Addiscombe Military College and the Cadets who Forged an Empire


Title: Hardback
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Much has been written over the years about the careers of British officers during the Victorian period.  Some would become household names due to their heroic exploits, achievements and battlefield endeavours.  Others, after leading long and steady careers, would retire with a good pension and eventually pass away quietly in a bath chair to the gentle ticking of a parlour clock. Sadly though, many would end their days at an early age in a sweat-soaked bed, dying of terrible diseases, infections and wounds. However, they all shared a common bond, and that was the military institutions in which they trained. Many of these plain and spartan buildings still stand and, though no longer fulfilling their original purpose, their history is still evident and celebrated. 

However, there was one military institution that trained thousands of British officers during its 52-year history that now lies forgotten. Addiscombe Military Seminary, or College as it was later known, was established in 1809 to train engineer, artillery and infantry officers for the East India Company’s army.  

 These ‘Indian’ officers would go on to take part in virtually every Victorian military campaign. From the dusty plains of South Africa and Afghanistan, to the steaming jungles of Burma and the windswept deserts of the Sudan they marched, fought and died. Addiscombe’s engineer officers mapped many parts of the world as well as India, and also built railways, irrigation projects, churches, libraries and schools, many of which are still in use today.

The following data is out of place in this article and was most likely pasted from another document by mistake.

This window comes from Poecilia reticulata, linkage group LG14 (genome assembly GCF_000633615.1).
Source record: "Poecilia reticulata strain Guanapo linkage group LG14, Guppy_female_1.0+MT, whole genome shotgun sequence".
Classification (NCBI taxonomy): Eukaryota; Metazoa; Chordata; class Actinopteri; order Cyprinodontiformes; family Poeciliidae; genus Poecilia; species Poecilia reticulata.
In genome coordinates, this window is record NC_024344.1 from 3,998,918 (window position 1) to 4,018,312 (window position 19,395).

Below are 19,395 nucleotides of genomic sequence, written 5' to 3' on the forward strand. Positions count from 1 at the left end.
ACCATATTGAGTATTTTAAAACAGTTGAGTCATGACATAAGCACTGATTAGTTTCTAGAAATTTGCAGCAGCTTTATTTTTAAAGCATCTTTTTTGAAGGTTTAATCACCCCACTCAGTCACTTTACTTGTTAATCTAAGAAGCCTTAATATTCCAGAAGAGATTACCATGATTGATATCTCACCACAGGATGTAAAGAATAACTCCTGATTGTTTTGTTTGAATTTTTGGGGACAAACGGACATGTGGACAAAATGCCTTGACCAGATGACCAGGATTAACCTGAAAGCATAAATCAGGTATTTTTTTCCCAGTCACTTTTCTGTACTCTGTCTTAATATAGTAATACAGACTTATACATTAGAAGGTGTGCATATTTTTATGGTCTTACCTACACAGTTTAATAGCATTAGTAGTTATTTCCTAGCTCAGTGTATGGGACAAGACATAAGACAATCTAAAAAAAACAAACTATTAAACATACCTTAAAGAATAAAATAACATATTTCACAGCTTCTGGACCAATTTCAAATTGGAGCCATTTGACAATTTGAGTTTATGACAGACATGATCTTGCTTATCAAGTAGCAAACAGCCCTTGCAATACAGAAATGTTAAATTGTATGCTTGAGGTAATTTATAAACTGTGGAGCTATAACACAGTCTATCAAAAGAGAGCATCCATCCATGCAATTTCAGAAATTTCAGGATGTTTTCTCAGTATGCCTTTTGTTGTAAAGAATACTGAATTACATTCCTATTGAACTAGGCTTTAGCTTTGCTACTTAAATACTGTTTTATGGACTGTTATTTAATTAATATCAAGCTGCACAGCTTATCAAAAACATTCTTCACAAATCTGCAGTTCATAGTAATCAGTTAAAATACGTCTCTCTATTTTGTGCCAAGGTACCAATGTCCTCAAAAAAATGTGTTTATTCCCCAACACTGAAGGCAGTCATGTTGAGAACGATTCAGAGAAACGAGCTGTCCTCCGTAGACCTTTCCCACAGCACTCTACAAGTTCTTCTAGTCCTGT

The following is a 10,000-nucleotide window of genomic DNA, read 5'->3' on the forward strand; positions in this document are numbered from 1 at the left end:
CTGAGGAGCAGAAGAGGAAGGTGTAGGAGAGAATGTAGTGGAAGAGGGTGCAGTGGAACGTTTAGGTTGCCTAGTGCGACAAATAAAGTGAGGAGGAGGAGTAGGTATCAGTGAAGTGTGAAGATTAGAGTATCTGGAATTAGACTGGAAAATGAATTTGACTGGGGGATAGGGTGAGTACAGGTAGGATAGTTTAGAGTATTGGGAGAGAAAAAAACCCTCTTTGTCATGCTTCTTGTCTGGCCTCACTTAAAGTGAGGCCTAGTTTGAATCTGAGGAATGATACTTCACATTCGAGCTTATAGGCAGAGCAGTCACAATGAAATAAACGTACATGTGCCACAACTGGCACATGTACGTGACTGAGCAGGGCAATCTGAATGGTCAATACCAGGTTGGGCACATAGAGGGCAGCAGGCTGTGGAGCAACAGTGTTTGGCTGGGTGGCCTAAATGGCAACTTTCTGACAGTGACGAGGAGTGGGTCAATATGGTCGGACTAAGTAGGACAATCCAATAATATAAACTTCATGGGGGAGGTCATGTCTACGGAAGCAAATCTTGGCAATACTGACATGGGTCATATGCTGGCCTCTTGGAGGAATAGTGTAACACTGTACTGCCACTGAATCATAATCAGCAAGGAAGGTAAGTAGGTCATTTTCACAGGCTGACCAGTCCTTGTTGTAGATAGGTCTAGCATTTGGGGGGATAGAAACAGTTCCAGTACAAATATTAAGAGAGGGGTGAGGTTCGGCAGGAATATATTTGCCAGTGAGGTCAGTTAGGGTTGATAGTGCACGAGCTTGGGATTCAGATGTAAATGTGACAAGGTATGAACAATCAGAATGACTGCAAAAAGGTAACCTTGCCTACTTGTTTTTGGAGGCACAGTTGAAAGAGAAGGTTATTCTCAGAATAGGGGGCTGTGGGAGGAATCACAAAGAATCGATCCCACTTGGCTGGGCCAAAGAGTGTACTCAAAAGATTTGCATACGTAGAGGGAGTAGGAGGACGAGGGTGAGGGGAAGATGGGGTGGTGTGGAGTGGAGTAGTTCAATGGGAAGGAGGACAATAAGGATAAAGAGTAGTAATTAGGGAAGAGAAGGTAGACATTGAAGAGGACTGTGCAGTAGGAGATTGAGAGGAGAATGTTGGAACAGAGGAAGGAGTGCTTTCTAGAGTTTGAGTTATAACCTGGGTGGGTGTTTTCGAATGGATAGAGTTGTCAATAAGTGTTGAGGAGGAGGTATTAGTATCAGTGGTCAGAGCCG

The terrible events of the Indian Mutiny led to the East India Company losing control of its vast empire, and its regiments, including the officers, were incorporated into the British Army. Addiscombe College was now deemed surplus to requirements, and its doors closed for the final time in 1861. Following its closure, almost the entire College was immediately demolished and the land turned into a posh Victorian suburb. Thankfully though, the subject of photography was introduced in 1855 and was eagerly embraced by the cadets. The results of their endeavours were pasted into decorative albums and initially treasured, though with the passage of time they too have gradually been forgotten ending up lying in attics and dusty archives. Until now. 

Published for the first time in this unique 633-page hard back book, their photographs give us a fascinating insight into a world long since gone. Containing over 650 rare photographs of the college, its staff and cadets it also includes more than 400 individual narratives exploring their lives both at Addiscombe and their careers beyond its austere iron gates.  Careers that would span the globe and forge an Empire

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Publisher - Kate Birbeck

Author(s) - Kate Birbeck


Published Date - March 31 2023

ISBN - 9781999958770

Dimensions - 29.7 x 21 x 4 cm

Page Count - 648

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